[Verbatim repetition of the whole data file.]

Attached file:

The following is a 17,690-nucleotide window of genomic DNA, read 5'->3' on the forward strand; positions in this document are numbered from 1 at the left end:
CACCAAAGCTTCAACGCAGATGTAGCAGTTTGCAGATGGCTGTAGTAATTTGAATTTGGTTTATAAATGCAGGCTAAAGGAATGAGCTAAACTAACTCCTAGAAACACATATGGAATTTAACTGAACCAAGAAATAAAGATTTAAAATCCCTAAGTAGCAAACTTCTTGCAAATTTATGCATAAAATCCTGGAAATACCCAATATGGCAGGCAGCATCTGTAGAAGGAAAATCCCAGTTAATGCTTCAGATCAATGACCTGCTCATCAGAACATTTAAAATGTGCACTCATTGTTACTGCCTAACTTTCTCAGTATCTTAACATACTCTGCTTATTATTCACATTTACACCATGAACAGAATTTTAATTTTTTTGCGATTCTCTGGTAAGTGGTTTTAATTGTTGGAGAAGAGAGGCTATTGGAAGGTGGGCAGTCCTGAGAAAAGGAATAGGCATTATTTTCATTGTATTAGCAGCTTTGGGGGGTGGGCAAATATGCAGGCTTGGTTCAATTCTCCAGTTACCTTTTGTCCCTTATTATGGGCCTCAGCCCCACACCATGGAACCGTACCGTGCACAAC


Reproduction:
The following is a 17,690-nucleotide window of genomic DNA, read 5'->3' on the forward strand; positions in this document are numbered from 1 at the left end:
CACCAAAGCTTCAACGCAGATGTAGCAGTTTGCAGATGGCTGTAGTAATTTGAATTTGGTTTATAAATGCAGGCTAAAGGAATGAGCTAAACTAACTCCTAGAAACACATATGGAATTTAACTGAACCAAGAAATAAAGATTTAAAATCCCTAAGTAGCAAACTTCTTGCAAATTTATGCATAAAATCCTGGAAATACCCAATATGGCAGGCAGCATCTGTAGAAGGAAAATCCCAGTTAATGCTTCAGATCAATGACCTGCTCATCAGAACATTTAAAATGTGCACTCATTGTTACTGCCTAACTTTCTCAGTATCTTAACATACTCTGCTTATTATTCACATTTACACCATGAACAGAATTTTAATTTTTTTGCGATTCTCTGGTAAGTGGTTTTAATTGTTGGAGAAGAGAGGCTATTGGAAGGTGGGCAGTCCTGAGAAAAGGAATAGGCATTATTTTCATTGTATTAGCAGCTTTGGGGGGTGGGCAAATATGCAGGCTTGGTTCAATTCTCCAGTTACCTTTTGTCCCTTATTATGGGCCTCAGCCCCACACCATGGAACCGTACCGTGCACAAC